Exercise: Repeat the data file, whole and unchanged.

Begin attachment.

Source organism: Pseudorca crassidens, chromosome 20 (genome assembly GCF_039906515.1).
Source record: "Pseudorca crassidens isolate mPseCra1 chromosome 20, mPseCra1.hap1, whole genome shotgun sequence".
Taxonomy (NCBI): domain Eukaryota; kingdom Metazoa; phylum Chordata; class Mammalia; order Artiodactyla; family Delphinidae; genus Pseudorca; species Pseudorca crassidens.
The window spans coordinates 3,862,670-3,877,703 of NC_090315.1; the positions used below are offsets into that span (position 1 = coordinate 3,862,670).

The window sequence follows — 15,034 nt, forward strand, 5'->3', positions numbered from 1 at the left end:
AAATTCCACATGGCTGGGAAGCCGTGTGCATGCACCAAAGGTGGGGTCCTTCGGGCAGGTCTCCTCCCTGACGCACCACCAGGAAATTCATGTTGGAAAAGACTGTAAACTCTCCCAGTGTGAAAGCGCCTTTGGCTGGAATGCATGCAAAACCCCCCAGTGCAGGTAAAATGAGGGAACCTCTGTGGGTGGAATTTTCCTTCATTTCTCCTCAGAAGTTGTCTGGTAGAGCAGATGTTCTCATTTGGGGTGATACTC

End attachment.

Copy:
Source organism: Pseudorca crassidens, chromosome 20 (genome assembly GCF_039906515.1).
Source record: "Pseudorca crassidens isolate mPseCra1 chromosome 20, mPseCra1.hap1, whole genome shotgun sequence".
Taxonomy (NCBI): domain Eukaryota; kingdom Metazoa; phylum Chordata; class Mammalia; order Artiodactyla; family Delphinidae; genus Pseudorca; species Pseudorca crassidens.
The window spans coordinates 3,862,670-3,877,703 of NC_090315.1; the positions used below are offsets into that span (position 1 = coordinate 3,862,670).

The window sequence follows — 15,034 nt, forward strand, 5'->3', positions numbered from 1 at the left end:
AAATTCCACATGGCTGGGAAGCCGTGTGCATGCACCAAAGGTGGGGTCCTTCGGGCAGGTCTCCTCCCTGACGCACCACCAGGAAATTCATGTTGGAAAAGACTGTAAACTCTCCCAGTGTGAAAGCGCCTTTGGCTGGAATGCATGCAAAACCCCCCAGTGCAGGTAAAATGAGGGAACCTCTGTGGGTGGAATTTTCCTTCATTTCTCCTCAGAAGTTGTCTGGTAGAGCAGATGTTCTCATTTGGGGTGATACTC